We used a variant of a technique called WebGL picking to handle mouse interactivity. In this technique, objects are rendered in an offscreen buffer using a unique color for each object, so that the object under the mouse pointer can be deduced by reading back the pixel color. Our variant doesn’t render the whole scene, but rather only a 100×100 pixel square around the mouse pointer (using WebGL clipping), caching the results between mouse moves unless the visualization parameters have changed. This minimizes the sum of the draw time and the time to read the pixel values back from the graphics card.

# Temporal Tiling

A spatial tiling system consists of a pyramid of tile grids at all available zoom levels. A full temporal tiling system using the same approach would require a very large set of tiles. The usage patterns of such a tile cube would however be very sparse because most tiles would only be requested by a very small number of users.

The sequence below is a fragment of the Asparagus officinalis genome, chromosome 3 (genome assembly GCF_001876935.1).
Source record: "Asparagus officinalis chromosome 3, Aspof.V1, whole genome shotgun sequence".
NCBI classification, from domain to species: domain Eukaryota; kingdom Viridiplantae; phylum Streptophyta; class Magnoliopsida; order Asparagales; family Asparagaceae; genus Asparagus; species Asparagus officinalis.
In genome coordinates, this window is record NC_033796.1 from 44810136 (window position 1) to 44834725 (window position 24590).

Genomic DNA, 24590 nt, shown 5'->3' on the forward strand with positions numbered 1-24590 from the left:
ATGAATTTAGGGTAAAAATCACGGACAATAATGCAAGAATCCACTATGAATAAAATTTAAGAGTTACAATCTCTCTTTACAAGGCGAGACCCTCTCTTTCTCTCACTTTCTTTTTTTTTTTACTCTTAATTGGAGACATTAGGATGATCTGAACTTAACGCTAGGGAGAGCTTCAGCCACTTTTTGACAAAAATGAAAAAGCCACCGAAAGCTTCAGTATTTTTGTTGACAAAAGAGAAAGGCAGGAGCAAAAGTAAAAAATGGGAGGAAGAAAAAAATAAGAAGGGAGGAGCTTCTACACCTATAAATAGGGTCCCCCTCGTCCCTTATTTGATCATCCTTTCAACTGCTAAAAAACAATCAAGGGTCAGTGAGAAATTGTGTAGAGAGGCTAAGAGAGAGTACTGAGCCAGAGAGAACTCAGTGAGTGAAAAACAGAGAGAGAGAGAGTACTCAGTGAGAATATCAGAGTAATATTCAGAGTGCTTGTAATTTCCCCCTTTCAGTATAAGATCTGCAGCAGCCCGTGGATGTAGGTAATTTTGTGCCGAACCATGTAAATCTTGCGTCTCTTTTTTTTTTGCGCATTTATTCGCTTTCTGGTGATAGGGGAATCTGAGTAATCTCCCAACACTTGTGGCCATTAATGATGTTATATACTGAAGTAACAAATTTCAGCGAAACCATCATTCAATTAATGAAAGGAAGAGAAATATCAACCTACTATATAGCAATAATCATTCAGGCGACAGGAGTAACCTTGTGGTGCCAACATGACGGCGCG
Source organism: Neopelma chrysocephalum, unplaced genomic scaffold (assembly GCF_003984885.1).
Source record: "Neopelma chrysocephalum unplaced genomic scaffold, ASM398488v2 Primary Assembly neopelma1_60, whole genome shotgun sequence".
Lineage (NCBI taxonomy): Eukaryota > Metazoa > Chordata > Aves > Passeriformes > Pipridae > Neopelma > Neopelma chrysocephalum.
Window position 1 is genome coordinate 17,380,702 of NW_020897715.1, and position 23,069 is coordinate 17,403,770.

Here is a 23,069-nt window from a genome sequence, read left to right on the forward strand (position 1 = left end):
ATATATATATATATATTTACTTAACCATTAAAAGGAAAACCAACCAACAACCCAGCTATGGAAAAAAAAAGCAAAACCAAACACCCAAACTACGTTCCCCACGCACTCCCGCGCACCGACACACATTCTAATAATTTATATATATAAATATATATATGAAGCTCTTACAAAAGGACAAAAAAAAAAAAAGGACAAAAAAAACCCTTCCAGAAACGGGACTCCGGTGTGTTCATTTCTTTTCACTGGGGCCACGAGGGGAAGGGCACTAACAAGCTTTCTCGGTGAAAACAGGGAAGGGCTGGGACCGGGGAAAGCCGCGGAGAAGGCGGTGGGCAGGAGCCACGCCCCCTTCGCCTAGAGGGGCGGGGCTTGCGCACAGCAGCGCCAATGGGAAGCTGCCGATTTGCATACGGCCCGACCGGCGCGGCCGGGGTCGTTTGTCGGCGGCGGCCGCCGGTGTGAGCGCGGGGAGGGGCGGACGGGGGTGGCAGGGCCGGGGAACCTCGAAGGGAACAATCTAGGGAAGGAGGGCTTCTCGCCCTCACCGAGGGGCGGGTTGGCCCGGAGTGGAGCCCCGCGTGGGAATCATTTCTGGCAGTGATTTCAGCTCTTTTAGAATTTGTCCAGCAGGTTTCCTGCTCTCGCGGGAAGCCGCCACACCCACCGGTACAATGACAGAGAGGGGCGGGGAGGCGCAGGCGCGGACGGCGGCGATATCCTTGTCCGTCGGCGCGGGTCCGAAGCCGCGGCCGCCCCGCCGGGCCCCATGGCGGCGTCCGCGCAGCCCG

Our temporal tiling system:

  • Loads more sparse data / clustered data when
    • a large temporal window is selected
    • a large spatial window is selected
  • Loads more dense data / raw data when
    • a small temporal window is selected
    • a small spatial window is selected
  • Does not have to produce all combinations of all time ranges and all spatial extents

We used a normal spatial tiling with a pyramid of tiles in sizes ranging from the whole world to very small regions, but only one temporal slice / tile length – one month. We used a dynamic spatial zoom level to emulate the effect of a full temporal pyramid for each spatial zoom level. The zoom level for the spatial tiles depend both on actual spatial zoom and the temporal zoom: The number of spatial tiles to divide the screen into is divided by the number of temporal slices needed to cover the cuorrent time window.

If you have questions about how we made this visualization, or suggestions for how we might improve the technical “under the hood” aspects of the visualization, let us know in the comments below. You can also send an email to [email protected]